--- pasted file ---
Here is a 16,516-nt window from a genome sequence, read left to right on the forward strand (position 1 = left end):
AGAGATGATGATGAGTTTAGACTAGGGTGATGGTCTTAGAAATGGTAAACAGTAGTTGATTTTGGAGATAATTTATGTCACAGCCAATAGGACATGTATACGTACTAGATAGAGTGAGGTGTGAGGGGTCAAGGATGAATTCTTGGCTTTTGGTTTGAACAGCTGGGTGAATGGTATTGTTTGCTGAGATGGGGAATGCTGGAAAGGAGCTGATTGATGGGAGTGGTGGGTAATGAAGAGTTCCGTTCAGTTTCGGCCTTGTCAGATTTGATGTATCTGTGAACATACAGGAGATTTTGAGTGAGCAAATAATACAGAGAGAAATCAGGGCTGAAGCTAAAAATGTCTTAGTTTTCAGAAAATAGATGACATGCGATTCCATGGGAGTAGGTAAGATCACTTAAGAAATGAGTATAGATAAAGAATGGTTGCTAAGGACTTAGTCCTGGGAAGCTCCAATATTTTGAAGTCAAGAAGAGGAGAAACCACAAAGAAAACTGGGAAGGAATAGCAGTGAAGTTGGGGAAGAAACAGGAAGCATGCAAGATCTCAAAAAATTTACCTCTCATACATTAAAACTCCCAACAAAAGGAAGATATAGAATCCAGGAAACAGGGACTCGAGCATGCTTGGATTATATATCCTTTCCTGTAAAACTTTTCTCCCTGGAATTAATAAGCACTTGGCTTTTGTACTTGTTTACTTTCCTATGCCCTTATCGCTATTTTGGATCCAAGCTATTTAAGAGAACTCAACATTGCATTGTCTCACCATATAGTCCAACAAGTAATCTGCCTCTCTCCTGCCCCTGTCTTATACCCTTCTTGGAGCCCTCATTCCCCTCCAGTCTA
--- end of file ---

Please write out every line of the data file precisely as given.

Here is a 16,516-nt window from a genome sequence, read left to right on the forward strand (position 1 = left end):
AGAGATGATGATGAGTTTAGACTAGGGTGATGGTCTTAGAAATGGTAAACAGTAGTTGATTTTGGAGATAATTTATGTCACAGCCAATAGGACATGTATACGTACTAGATAGAGTGAGGTGTGAGGGGTCAAGGATGAATTCTTGGCTTTTGGTTTGAACAGCTGGGTGAATGGTATTGTTTGCTGAGATGGGGAATGCTGGAAAGGAGCTGATTGATGGGAGTGGTGGGTAATGAAGAGTTCCGTTCAGTTTCGGCCTTGTCAGATTTGATGTATCTGTGAACATACAGGAGATTTTGAGTGAGCAAATAATACAGAGAGAAATCAGGGCTGAAGCTAAAAATGTCTTAGTTTTCAGAAAATAGATGACATGCGATTCCATGGGAGTAGGTAAGATCACTTAAGAAATGAGTATAGATAAAGAATGGTTGCTAAGGACTTAGTCCTGGGAAGCTCCAATATTTTGAAGTCAAGAAGAGGAGAAACCACAAAGAAAACTGGGAAGGAATAGCAGTGAAGTTGGGGAAGAAACAGGAAGCATGCAAGATCTCAAAAAATTTACCTCTCATACATTAAAACTCCCAACAAAAGGAAGATATAGAATCCAGGAAACAGGGACTCGAGCATGCTTGGATTATATATCCTTTCCTGTAAAACTTTTCTCCCTGGAATTAATAAGCACTTGGCTTTTGTACTTGTTTACTTTCCTATGCCCTTATCGCTATTTTGGATCCAAGCTATTTAAGAGAACTCAACATTGCATTGTCTCACCATATAGTCCAACAAGTAATCTGCCTCTCTCCTGCCCCTGTCTTATACCCTTCTTGGAGCCCTCATTCCCCTCCAGTCTA